Reuniting with her The Help director for this James Brown biopic, Davis stars as Susie Brown, the musician's mother who remains largely absent from his life, but comes back into the picture once her son has made it big. A then up-and-coming Chadwick Boseman portrays the Godfather of Soul, marking the first onscreen collaboration between the two actors.
One can't reflect on Davis' work without spotlighting Fences and her performance as the long-suffering housewife Rose Maxson, a role she first took on in the 2010 Broadway revival of August Wilson's play of the same name and for which she won the Tony Award for Best Leading Actress in a Play. She reprised her role as Rose in Denzel Washington's film adaptation and won the Oscar for Best Supporting Actress.
"People ask me all the time, 'What kind of stories do you want to tell, Viola?'" she said onstage at the Oscars. "The stories of the people who dreamed big and never saw those dreams to fruition. People who fell in love and lost. I became an artist — and thank God I did — because we are the only profession that celebrates what it means to live a life."
Who better than Davis to lead a team of widows (Elizabeth Debicki, Cynthia Erivo and Michelle Rodriguez) who pull off a heist to pay off the debts of their recently deceased criminal husbands? In Steve McQueen's neo-noir thriller, Davis plays her de facto queenpin, Veronica, with steely nerve and style, commanding every scene she's in.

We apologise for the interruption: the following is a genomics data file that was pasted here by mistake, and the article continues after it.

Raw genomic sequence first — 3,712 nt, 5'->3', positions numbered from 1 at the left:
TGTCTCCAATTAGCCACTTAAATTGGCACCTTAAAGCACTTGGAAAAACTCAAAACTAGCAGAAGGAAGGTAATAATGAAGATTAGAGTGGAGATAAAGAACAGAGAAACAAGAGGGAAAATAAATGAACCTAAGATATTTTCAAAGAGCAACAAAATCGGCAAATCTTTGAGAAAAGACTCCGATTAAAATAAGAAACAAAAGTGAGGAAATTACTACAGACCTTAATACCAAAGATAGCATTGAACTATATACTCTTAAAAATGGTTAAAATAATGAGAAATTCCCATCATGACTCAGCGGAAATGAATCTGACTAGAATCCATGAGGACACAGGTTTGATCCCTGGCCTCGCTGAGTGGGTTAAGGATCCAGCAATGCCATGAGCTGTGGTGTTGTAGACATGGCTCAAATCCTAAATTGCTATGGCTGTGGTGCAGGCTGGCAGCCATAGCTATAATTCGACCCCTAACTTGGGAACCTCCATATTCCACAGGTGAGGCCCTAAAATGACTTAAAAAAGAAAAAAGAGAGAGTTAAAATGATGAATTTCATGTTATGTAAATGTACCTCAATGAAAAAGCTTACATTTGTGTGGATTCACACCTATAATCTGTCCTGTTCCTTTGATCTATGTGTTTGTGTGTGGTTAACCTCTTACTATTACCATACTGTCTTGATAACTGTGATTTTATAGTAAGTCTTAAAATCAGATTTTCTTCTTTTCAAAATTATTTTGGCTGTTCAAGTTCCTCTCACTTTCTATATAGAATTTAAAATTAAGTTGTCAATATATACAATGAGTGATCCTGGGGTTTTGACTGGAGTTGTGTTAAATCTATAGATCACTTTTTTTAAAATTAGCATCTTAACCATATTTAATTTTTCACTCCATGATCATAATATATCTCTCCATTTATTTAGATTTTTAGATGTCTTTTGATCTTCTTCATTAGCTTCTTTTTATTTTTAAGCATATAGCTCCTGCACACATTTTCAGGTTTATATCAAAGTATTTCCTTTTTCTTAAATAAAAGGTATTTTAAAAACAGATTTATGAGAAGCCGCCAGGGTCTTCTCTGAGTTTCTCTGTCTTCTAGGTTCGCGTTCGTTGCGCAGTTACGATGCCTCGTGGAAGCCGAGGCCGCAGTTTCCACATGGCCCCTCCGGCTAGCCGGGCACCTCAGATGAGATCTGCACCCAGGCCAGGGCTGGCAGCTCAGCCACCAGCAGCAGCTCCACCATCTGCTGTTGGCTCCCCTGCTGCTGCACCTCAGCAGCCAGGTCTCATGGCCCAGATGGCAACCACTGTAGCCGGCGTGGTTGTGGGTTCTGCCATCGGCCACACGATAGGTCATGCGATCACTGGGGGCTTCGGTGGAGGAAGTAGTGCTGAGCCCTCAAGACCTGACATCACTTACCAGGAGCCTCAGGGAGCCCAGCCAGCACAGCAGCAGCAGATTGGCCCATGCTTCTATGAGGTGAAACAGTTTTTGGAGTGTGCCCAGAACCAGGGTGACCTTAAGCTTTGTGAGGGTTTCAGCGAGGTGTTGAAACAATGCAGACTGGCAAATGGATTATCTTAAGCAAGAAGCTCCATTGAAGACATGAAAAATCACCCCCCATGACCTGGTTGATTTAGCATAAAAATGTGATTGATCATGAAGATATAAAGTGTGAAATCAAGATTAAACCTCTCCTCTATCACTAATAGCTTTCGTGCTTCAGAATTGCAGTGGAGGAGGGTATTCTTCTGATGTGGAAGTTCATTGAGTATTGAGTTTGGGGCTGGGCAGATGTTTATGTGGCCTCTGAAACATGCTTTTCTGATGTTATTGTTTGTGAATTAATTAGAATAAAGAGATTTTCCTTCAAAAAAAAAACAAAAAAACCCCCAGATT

Directors Bert and Bertie’s family film centers on Christmas Flint (Mckenna Grace), a girl growing up in 1977 Georgia who recruits other elementary-school misfits to form their own Birdie Scouts Troop. In a more lighthearted role for Davis, she plays their troop leader, Miss Rayleen, chewing the scenery as she goes toe-to-toe with an uptight local scout leader played by Allison Janney.
Adapted from another August Wilson play, this time produced by Denzel Washington and directed by George C. Wolfe, Ma Rainey's Black Bottom sees Davis star as the titular Mother of Blues. The movie follows her over the course of one recording session, as she clashes with both her producers and band members (including Chadwick Boseman, in what would be one of his final roles).
Ma Rainey's Black Bottom earned five Oscar nominations, including a posthumous Best Actor nod for Boseman and Davis' fourth career Oscar nomination. (This time for Best Actress.) The film won two, for Best Costume Design and Best Makeup and Hairstyling, both instrumental in Davis' transformation into Ma Rainey.
Sandra Bullock — star and producer of The Unforgivable — reportedly begged Davis to appear in the film. Bullock plays Ruth Slater, who is released from prison after serving a 20-year sentence for murder and returns to her childhood home, where she is confronted by Liz Ingram (Davis), the woman who now lives there. Davis only appears in one scene, but as she has done time and time again, proves with it that there are no small roles.